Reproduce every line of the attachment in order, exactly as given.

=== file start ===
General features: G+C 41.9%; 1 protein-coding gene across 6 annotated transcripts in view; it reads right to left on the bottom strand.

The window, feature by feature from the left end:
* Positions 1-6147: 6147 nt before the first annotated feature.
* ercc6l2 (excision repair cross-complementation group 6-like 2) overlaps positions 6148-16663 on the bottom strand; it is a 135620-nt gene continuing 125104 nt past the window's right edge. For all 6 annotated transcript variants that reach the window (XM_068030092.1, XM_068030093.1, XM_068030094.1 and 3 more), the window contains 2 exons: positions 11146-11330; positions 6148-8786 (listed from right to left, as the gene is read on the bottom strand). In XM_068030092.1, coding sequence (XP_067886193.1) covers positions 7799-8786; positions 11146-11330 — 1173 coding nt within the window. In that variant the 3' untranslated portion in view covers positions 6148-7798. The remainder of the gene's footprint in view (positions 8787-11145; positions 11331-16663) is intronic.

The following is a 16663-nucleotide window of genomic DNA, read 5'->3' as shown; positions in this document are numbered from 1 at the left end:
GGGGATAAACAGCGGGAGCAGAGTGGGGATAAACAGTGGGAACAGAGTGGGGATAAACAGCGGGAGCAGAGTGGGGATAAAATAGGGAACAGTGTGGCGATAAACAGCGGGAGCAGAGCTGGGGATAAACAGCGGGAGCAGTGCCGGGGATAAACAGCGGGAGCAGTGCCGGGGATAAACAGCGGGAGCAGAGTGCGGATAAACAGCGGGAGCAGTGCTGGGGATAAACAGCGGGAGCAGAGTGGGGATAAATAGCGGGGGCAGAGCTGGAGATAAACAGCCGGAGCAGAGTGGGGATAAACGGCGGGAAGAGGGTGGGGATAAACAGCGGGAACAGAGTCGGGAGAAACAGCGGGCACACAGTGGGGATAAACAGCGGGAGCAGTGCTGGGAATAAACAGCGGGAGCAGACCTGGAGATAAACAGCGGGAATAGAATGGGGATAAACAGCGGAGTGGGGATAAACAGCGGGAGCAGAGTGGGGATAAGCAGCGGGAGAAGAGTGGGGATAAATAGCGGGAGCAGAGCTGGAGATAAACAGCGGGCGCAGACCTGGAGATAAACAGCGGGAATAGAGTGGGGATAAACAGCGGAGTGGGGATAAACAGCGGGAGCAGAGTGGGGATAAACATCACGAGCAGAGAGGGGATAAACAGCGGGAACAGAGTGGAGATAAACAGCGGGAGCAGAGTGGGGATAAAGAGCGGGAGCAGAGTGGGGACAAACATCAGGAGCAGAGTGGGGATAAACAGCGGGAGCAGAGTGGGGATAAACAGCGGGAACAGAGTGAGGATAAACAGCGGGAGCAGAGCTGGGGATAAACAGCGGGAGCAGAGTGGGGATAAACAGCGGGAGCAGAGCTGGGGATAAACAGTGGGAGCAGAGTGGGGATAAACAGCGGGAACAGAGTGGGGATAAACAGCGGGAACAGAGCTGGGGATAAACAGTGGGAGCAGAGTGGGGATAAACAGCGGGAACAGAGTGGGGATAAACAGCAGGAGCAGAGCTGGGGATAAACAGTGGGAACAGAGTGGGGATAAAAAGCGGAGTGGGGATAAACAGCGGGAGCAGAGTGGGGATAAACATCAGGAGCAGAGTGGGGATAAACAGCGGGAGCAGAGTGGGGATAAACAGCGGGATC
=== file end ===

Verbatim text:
General features: G+C 41.9%; 1 protein-coding gene across 6 annotated transcripts in view; it reads right to left on the bottom strand.

The window, feature by feature from the left end:
* Positions 1-6147: 6147 nt before the first annotated feature.
* ercc6l2 (excision repair cross-complementation group 6-like 2) overlaps positions 6148-16663 on the bottom strand; it is a 135620-nt gene continuing 125104 nt past the window's right edge. For all 6 annotated transcript variants that reach the window (XM_068030092.1, XM_068030093.1, XM_068030094.1 and 3 more), the window contains 2 exons: positions 11146-11330; positions 6148-8786 (listed from right to left, as the gene is read on the bottom strand). In XM_068030092.1, coding sequence (XP_067886193.1) covers positions 7799-8786; positions 11146-11330 — 1173 coding nt within the window. In that variant the 3' untranslated portion in view covers positions 6148-7798. The remainder of the gene's footprint in view (positions 8787-11145; positions 11331-16663) is intronic.

The following is a 16663-nucleotide window of genomic DNA, read 5'->3' as shown; positions in this document are numbered from 1 at the left end:
GGGGATAAACAGCGGGAGCAGAGTGGGGATAAACAGTGGGAACAGAGTGGGGATAAACAGCGGGAGCAGAGTGGGGATAAAATAGGGAACAGTGTGGCGATAAACAGCGGGAGCAGAGCTGGGGATAAACAGCGGGAGCAGTGCCGGGGATAAACAGCGGGAGCAGTGCCGGGGATAAACAGCGGGAGCAGAGTGCGGATAAACAGCGGGAGCAGTGCTGGGGATAAACAGCGGGAGCAGAGTGGGGATAAATAGCGGGGGCAGAGCTGGAGATAAACAGCCGGAGCAGAGTGGGGATAAACGGCGGGAAGAGGGTGGGGATAAACAGCGGGAACAGAGTCGGGAGAAACAGCGGGCACACAGTGGGGATAAACAGCGGGAGCAGTGCTGGGAATAAACAGCGGGAGCAGACCTGGAGATAAACAGCGGGAATAGAATGGGGATAAACAGCGGAGTGGGGATAAACAGCGGGAGCAGAGTGGGGATAAGCAGCGGGAGAAGAGTGGGGATAAATAGCGGGAGCAGAGCTGGAGATAAACAGCGGGCGCAGACCTGGAGATAAACAGCGGGAATAGAGTGGGGATAAACAGCGGAGTGGGGATAAACAGCGGGAGCAGAGTGGGGATAAACATCACGAGCAGAGAGGGGATAAACAGCGGGAACAGAGTGGAGATAAACAGCGGGAGCAGAGTGGGGATAAAGAGCGGGAGCAGAGTGGGGACAAACATCAGGAGCAGAGTGGGGATAAACAGCGGGAGCAGAGTGGGGATAAACAGCGGGAACAGAGTGAGGATAAACAGCGGGAGCAGAGCTGGGGATAAACAGCGGGAGCAGAGTGGGGATAAACAGCGGGAGCAGAGCTGGGGATAAACAGTGGGAGCAGAGTGGGGATAAACAGCGGGAACAGAGTGGGGATAAACAGCGGGAACAGAGCTGGGGATAAACAGTGGGAGCAGAGTGGGGATAAACAGCGGGAACAGAGTGGGGATAAACAGCAGGAGCAGAGCTGGGGATAAACAGTGGGAACAGAGTGGGGATAAAAAGCGGAGTGGGGATAAACAGCGGGAGCAGAGTGGGGATAAACATCAGGAGCAGAGTGGGGATAAACAGCGGGAGCAGAGTGGGGATAAACAGCGGGATC